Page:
Today we continue our Data Center Executive Roundtable, a quarterly feature showcasing the insights of thought leaders on the state of the data center industry, and where it is headed. In today’s discussion, our panel of experienced data center executives – Jeff Klaus of Intel DCM, David Knapp of Chatsworth Products, Sean Icara from Digital Realty, and Vertiv’s Gary Niederpruem – how the focus on speed to market is affecting the data center supply chain.
The conversation is moderated by Rich Miller, the founder and editor of Data Center Frontier.
Data Center Frontier: The largest cloud platforms are seeking to deploy data center capacity at an accelerated rate. What has this meant to the supply chain for data center delivery?
Gary Niederpruem: Cloud providers are deploying data center capacity in a number of ways. Sometimes they’re building in greenfield sites. Sometimes they retrofit existing facilities. Some are using colocation. A growing trend is the deployment of computing capacity at the edge, creating a distributed cloud network that can reduce network latency by managing loads closer to consumers.
That sort of unpredictability presents challenges across the supply chain. You can manage that unpredictability in three ways:
- Strive to know your customers and their plans intimately. That allows you not only to react quickly when they make a decision, but to be involved in that decision and help them plan and grow in ways that meet their needs today and prepare them for the unexpected tomorrow.
- Design solutions with modularity, flexibility and speed in mind. This allows technology providers to move as fast as – and in many cases faster than – their customers.
- Streamline the supply chain and service capabilities to make them flexible and nimble. For example, Vertiv is a large, global company, and we work daily to make sure that reach is an asset rather than an impediment to speedy delivery. When customers have urgent needs anywhere in the world, well-prepared global service teams can meet those needs with the appropriate resources and expertise almost immediately.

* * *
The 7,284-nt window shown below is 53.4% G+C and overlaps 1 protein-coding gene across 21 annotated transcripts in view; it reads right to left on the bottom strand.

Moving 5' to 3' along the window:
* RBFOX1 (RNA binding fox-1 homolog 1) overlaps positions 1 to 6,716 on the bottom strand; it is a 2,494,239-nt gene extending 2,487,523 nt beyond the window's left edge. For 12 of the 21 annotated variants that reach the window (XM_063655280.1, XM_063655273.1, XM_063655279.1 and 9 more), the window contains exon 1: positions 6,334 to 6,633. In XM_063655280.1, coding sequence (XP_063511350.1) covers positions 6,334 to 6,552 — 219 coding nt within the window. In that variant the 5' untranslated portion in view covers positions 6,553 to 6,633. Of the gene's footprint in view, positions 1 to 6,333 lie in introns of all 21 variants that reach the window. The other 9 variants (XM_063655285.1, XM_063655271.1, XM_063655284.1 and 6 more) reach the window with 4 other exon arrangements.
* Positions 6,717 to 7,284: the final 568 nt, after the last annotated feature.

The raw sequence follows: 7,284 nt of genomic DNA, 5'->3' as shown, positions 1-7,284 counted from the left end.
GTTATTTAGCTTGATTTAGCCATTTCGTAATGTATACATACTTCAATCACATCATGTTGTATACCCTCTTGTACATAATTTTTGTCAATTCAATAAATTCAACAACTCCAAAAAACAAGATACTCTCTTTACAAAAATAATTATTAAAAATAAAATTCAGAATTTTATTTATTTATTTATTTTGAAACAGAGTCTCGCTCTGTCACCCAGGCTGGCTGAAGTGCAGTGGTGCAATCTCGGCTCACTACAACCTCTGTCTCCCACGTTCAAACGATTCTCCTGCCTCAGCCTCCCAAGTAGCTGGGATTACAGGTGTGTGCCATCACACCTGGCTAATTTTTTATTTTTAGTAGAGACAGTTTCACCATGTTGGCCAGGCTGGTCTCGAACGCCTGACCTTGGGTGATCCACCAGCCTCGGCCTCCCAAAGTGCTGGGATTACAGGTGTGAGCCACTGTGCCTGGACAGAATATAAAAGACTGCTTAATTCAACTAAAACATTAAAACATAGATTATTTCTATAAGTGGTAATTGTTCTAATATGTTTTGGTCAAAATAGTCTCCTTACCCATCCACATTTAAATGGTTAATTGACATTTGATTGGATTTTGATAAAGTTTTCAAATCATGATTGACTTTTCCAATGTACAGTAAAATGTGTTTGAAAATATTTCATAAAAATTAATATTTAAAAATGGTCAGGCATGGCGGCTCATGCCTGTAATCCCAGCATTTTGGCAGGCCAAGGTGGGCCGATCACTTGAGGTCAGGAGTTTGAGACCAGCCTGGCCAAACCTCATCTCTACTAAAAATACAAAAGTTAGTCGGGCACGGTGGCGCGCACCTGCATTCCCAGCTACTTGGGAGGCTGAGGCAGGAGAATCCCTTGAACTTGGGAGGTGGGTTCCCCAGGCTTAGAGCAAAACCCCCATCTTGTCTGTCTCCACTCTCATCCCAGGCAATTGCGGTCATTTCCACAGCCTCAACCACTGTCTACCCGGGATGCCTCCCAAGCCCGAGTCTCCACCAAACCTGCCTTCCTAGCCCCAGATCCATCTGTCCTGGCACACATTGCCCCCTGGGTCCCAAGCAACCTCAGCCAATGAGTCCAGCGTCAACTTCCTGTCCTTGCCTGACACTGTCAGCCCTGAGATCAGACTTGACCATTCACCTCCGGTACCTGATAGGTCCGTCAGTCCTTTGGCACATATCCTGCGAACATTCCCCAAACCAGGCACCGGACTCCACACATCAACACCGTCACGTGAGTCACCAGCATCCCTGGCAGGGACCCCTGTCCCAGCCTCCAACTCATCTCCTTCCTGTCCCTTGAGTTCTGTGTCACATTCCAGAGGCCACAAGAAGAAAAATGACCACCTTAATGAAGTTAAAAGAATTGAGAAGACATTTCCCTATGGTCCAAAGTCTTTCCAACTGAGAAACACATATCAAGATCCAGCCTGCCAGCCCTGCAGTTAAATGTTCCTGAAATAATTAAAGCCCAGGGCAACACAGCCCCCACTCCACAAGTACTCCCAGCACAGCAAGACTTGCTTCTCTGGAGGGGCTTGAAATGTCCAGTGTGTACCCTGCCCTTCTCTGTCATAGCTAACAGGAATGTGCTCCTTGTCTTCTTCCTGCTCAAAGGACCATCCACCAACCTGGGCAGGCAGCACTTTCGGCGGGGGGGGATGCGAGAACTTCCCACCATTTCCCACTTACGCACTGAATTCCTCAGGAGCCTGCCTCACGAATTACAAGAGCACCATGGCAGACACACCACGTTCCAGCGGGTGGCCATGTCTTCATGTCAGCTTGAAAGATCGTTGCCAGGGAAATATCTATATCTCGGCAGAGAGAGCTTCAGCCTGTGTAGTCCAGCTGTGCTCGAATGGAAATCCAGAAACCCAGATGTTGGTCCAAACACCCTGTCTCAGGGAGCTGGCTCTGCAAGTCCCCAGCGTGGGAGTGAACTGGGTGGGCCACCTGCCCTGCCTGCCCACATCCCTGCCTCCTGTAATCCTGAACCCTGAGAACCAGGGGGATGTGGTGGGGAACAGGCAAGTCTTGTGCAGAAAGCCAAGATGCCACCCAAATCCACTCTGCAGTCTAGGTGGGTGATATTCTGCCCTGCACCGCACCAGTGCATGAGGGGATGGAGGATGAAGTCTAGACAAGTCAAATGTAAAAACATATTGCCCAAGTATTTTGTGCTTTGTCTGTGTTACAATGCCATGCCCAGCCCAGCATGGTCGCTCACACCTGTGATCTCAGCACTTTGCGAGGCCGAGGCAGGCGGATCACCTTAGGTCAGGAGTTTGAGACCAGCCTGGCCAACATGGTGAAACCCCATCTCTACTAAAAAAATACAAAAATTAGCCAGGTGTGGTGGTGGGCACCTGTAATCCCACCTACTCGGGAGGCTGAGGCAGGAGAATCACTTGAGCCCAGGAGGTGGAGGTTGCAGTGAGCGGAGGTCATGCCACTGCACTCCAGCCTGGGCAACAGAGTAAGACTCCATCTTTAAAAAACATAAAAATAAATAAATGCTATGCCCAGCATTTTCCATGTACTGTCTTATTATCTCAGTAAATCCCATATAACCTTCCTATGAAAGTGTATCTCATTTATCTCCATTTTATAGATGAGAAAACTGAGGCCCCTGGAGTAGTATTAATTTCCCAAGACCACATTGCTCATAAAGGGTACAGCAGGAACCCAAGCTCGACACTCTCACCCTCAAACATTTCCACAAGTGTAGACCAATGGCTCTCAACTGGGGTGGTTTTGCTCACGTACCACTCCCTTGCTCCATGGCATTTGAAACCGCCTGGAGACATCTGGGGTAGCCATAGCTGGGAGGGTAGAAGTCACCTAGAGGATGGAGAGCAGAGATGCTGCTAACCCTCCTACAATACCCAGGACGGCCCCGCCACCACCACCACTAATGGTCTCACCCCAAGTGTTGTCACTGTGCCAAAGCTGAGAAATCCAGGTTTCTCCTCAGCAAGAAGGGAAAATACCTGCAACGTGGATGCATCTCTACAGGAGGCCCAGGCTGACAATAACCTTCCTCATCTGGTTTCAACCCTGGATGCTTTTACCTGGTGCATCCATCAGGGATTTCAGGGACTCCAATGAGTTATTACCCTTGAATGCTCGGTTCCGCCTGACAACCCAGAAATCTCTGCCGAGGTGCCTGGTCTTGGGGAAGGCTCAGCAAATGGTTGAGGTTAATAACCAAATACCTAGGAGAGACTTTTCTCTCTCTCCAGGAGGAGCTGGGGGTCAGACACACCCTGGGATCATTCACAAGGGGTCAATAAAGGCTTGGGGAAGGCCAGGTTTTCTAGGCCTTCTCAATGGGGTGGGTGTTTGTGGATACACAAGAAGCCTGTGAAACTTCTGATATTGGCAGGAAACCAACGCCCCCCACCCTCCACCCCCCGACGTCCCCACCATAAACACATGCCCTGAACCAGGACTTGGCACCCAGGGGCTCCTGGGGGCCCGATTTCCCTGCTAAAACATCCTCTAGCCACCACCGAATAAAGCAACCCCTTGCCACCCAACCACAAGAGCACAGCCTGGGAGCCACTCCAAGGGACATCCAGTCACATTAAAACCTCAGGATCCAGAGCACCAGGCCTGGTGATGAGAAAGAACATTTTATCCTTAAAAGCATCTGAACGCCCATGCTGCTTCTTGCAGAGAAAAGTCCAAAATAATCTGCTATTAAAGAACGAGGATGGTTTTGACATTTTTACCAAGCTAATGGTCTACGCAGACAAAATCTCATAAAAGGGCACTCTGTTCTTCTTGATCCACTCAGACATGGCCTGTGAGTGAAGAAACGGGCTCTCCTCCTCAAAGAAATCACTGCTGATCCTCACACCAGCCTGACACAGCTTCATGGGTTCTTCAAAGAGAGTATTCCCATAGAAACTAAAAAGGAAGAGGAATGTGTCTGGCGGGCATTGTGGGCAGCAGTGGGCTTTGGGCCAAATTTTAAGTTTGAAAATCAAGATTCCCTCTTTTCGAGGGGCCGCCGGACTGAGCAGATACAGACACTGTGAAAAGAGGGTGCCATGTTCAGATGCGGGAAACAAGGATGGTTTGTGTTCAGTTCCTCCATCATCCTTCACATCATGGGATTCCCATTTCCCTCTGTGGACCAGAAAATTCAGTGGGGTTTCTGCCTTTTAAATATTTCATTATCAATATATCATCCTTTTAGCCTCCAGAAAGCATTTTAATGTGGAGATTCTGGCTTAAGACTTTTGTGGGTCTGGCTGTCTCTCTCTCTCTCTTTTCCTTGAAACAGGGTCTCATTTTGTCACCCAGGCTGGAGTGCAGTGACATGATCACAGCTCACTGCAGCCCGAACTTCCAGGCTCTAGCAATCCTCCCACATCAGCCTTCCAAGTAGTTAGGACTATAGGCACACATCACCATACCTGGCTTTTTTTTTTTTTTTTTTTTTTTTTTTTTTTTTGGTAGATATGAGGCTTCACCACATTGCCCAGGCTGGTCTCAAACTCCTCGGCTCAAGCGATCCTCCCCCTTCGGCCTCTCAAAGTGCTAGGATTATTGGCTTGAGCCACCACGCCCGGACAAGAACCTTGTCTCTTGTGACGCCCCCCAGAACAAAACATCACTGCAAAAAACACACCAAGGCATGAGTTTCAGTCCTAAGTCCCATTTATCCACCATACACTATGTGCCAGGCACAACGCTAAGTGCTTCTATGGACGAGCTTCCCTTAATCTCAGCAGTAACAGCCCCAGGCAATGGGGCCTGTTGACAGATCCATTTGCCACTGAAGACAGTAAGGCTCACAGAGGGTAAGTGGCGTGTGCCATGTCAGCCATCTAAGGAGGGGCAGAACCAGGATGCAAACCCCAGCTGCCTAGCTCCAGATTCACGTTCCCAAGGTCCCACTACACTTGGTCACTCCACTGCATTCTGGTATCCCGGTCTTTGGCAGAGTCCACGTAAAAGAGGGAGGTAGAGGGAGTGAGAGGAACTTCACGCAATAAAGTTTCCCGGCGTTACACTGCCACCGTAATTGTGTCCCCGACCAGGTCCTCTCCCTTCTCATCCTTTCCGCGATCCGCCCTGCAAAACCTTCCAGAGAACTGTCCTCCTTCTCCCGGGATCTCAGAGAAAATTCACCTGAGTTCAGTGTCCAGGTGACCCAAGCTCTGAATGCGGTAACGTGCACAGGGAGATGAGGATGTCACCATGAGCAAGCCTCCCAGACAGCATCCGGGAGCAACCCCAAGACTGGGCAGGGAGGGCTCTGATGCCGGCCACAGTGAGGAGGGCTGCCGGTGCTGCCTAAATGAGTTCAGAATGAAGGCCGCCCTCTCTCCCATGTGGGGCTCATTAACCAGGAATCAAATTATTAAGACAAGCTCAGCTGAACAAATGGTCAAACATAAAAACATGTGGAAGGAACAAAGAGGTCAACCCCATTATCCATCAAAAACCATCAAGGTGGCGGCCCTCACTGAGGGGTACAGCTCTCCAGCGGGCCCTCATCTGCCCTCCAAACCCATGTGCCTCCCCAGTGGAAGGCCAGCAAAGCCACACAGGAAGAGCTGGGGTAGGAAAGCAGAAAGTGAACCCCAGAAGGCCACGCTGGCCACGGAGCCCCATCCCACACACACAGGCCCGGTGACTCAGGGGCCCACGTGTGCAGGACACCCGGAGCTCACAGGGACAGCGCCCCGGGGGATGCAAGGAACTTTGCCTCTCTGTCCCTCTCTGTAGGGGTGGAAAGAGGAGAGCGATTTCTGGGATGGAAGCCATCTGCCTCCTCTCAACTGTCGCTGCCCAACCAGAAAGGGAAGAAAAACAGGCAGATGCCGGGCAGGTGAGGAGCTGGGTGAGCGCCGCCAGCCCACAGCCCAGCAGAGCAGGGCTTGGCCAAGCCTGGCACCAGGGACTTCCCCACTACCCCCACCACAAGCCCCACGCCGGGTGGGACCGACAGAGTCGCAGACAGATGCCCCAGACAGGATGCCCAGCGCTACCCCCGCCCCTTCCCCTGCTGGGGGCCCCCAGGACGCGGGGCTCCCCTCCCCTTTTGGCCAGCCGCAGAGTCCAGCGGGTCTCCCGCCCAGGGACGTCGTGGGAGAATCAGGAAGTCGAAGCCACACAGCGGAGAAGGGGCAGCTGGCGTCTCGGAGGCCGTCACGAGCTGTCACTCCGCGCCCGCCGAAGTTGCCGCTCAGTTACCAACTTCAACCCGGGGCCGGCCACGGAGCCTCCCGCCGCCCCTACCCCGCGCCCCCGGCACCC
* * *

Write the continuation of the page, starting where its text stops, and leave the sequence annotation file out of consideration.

David Knapp: Traditionally, the data center was fitted with racks, the network was cabled and then computers installed. All were separately sourced and separately installed.
For cloud, the basic design concept is standard, modular building blocks, focused at the rack- or row-level, instead of individual components. Cloud operators use integrators to deliver a complete rack full of equipment, preconfigured, cabled and ready to power. To do so, most operators have standardized on a few compute configurations and specific rack configurations. Facebook even shared those designs in The Open Compute Project (OCP), which is now also a separate marketplace.
For facilities, this means overhead cable tray and ductwork for airflow management, which is still sourced traditionally as construction materials, is installed ahead of racks. This speeds deployment because the facility is fitted in parallel to the compute being configured, instead of the traditional serial approach.
Sean Iraca: Cloud service providers are evolving their architectures and infrastructures to support the high growth and performance demands, resulting in larger colocation demands across all of the architectural layers of their infrastructure. This is blurring the traditional lines between scale and colocation, creating net-new opportunity for datacenter providers
Additionally, as enterprises look to leverage the advantages of cloud-based services, infrastructure that has traditionally been hosted in basements is being redeployed in colocation facilities that provide the security and close proximity required to utilize cloud services. This is changing the way customers are utilizing datacenter infrastructure to help transform their IT infrastructure and there is increased reliance on cloud computing. As IT adoption turns cloud from an option to a critical asset, this is driving increased requirements for secure, high performance and reliable access to those cloud environments.
Jeff Klaus: Two results of this immediately come to mind. First, it squeezes the existing market. Second, it changes how aggressive groups have to be in site selection and technology decisions.
We can also see more concentrated effects to industries like DCIM, where this accelerated deployment timeline has required an expedited decision making process, especially when it comes to choices and direction around hardware purchases, installation, and management.
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